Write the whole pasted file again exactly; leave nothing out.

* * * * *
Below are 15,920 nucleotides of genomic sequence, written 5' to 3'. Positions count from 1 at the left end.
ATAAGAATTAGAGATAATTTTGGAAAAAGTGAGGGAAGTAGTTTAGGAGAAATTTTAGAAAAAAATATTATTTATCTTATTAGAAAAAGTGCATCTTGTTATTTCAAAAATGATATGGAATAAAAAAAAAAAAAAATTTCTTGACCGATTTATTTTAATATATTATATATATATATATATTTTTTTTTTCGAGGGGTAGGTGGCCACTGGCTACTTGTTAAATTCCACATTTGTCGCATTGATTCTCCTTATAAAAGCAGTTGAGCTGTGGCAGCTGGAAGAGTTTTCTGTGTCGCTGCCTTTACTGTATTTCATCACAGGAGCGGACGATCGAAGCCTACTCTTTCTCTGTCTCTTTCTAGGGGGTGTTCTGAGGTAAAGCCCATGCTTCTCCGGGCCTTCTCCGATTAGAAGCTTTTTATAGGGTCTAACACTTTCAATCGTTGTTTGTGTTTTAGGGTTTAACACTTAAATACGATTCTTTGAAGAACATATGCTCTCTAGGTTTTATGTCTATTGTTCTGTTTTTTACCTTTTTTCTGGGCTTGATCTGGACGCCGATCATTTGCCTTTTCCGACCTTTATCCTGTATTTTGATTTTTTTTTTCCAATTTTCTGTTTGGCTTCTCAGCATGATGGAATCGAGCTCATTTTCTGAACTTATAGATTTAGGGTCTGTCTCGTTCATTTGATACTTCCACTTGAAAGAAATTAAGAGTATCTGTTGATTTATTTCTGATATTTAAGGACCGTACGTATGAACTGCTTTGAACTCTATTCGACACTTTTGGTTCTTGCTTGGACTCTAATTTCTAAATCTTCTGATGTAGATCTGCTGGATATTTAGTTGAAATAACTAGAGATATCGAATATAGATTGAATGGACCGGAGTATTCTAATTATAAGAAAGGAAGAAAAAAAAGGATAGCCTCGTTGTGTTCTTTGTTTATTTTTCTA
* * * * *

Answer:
Below are 15,920 nucleotides of genomic sequence, written 5' to 3'. Positions count from 1 at the left end.
ATAAGAATTAGAGATAATTTTGGAAAAAGTGAGGGAAGTAGTTTAGGAGAAATTTTAGAAAAAAATATTATTTATCTTATTAGAAAAAGTGCATCTTGTTATTTCAAAAATGATATGGAATAAAAAAAAAAAAAAATTTCTTGACCGATTTATTTTAATATATTATATATATATATATATTTTTTTTTTCGAGGGGTAGGTGGCCACTGGCTACTTGTTAAATTCCACATTTGTCGCATTGATTCTCCTTATAAAAGCAGTTGAGCTGTGGCAGCTGGAAGAGTTTTCTGTGTCGCTGCCTTTACTGTATTTCATCACAGGAGCGGACGATCGAAGCCTACTCTTTCTCTGTCTCTTTCTAGGGGGTGTTCTGAGGTAAAGCCCATGCTTCTCCGGGCCTTCTCCGATTAGAAGCTTTTTATAGGGTCTAACACTTTCAATCGTTGTTTGTGTTTTAGGGTTTAACACTTAAATACGATTCTTTGAAGAACATATGCTCTCTAGGTTTTATGTCTATTGTTCTGTTTTTTACCTTTTTTCTGGGCTTGATCTGGACGCCGATCATTTGCCTTTTCCGACCTTTATCCTGTATTTTGATTTTTTTTTTCCAATTTTCTGTTTGGCTTCTCAGCATGATGGAATCGAGCTCATTTTCTGAACTTATAGATTTAGGGTCTGTCTCGTTCATTTGATACTTCCACTTGAAAGAAATTAAGAGTATCTGTTGATTTATTTCTGATATTTAAGGACCGTACGTATGAACTGCTTTGAACTCTATTCGACACTTTTGGTTCTTGCTTGGACTCTAATTTCTAAATCTTCTGATGTAGATCTGCTGGATATTTAGTTGAAATAACTAGAGATATCGAATATAGATTGAATGGACCGGAGTATTCTAATTATAAGAAAGGAAGAAAAAAAAGGATAGCCTCGTTGTGTTCTTTGTTTATTTTTCTA